It is my first time to encounter the terms described in Tzvetan Todorov’s Narrative Theory: the “stable equilibrium,” which is seen at the start of a narrative, and the “state of disequilibrium,” which is seen as a disruption of the stability by some kind of force coming from conflicts. Pertaining to how different films of varying genres work, the stable equilibrium should be recreated “through action directed against the disruption,” which ideally leads to the story’s resolution. It is worth noting though, that “the consequence of the said reaction is to change the world of the narrative and/or the characters so that the final state of equilibrium is not the same as the initial state.”
The last part of the reading drew its attention to “alternative narratives” and how alternative texts are utilized in what many would describe as counter cinema, art cinema, and/or avant-garde works. The insights here (including explanations on narrative transitivity vs. narrative intransitivity, identification vs. estrangement, transparency vs. foregrounding, simple vs. multiple diegesis, and closure vs. aperture) described cinema as a postmodern phenomenon where disruptions to conventions allow filmmakers to play more on film form through different approaches of manipulation. Indeed, both the contemporary film form and the concept of the narrative are both subject to “constant redefinition, deconstruction, and re-analysis” – and it is always exciting to find pictures moving forward to challenge the norms, including the mentioned films “Sliding Doors,” “Groundhog Day,” “Pulp Fiction,” “Rashomon,” and “Memento,” all making their own marks in world cinema by successfully defying or subverting the conventions of narrative storytelling, and at some point, building their own film sub-cultures and cult followings. While the reading specifically noted European counter cinema, it is quite clear that alternative narratives eventually turned out very much alive in other film industries around the world as well. This diversity between the modern spectacle and counter cinema should be celebrated. However, reality bites, they say – the political economy of film imposes a very capitalist take on how contemporary cinema thrives with event movies and how much potential it has in suppressing or even killing other non-spectacle forms, in one way or another. Now, looking on the brighter side, I think, the digital revolution and the power of the world wide web as a platform for film distribution of this time and age help counter cinema survive and even find a special place in the hearts of its willing audience.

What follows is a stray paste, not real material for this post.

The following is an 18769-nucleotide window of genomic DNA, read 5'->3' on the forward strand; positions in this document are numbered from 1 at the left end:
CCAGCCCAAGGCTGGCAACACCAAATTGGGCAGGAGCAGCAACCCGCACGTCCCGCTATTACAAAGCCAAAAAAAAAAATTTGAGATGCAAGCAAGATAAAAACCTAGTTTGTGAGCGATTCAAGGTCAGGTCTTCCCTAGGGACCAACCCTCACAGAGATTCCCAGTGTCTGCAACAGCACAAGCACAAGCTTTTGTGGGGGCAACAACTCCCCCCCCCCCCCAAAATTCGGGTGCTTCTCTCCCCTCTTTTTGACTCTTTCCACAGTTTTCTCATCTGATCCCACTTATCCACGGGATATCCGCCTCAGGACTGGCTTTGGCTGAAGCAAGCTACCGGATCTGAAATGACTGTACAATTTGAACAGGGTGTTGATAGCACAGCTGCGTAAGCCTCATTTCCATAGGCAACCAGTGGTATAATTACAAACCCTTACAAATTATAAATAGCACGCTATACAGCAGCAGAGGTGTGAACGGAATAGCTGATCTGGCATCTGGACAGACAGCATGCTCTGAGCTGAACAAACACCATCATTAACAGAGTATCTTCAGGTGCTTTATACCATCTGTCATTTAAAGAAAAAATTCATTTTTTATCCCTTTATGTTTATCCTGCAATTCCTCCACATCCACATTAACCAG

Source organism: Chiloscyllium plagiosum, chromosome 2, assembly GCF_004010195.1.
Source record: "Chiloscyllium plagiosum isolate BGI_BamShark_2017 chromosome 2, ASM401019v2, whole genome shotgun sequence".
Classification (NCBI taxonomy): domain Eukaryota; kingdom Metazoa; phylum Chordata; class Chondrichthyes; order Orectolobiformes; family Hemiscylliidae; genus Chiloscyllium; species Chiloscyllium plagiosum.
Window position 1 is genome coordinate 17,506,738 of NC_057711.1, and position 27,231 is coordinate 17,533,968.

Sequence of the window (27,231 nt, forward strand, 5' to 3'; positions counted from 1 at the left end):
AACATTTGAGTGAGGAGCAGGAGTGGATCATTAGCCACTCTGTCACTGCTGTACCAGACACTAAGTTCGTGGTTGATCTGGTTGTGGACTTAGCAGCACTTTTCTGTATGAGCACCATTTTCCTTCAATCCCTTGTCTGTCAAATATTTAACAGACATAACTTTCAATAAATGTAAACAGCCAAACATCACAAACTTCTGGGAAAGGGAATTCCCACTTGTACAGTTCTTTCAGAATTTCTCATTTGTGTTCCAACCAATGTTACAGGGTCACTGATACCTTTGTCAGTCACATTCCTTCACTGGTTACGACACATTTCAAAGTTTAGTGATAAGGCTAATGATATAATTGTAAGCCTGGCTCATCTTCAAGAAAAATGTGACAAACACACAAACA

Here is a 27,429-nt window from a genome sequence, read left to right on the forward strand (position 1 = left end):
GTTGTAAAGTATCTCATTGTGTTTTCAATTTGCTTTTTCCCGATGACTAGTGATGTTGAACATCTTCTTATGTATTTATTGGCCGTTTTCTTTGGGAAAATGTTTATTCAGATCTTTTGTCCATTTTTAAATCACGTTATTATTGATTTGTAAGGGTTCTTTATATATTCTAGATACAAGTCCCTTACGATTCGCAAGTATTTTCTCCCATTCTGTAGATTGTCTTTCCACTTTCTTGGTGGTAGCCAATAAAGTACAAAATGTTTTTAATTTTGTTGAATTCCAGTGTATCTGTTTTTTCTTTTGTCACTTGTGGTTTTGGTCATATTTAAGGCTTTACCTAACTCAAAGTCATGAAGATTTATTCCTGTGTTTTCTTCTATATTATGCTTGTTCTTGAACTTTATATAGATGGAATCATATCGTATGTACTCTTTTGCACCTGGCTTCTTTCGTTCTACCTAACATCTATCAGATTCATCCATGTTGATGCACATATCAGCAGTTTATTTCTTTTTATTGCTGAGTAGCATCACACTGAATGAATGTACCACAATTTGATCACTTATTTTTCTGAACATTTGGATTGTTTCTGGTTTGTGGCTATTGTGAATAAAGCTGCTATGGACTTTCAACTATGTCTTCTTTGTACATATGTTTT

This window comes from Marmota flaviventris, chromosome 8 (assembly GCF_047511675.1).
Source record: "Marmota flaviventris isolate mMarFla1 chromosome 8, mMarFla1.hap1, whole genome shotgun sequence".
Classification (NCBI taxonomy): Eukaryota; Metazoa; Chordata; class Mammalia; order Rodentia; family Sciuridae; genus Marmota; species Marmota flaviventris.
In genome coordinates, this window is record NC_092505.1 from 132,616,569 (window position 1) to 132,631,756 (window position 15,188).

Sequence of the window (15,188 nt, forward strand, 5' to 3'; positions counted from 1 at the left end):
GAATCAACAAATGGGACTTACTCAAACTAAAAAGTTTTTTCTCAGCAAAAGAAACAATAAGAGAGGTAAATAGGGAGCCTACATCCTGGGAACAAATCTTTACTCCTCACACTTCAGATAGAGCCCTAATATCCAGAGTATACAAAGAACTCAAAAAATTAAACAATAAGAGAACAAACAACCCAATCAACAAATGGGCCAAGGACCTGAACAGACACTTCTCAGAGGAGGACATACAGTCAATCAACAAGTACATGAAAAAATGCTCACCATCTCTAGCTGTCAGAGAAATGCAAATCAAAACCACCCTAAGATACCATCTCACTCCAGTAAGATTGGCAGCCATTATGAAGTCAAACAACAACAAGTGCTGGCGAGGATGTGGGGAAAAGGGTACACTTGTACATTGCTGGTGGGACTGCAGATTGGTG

Alan, Rowe and Wells, Paul. “Film Form and Narrative.” Introduction to Film Studies, 3rd ed., Routledge, New York, 2003, pp. 54–89.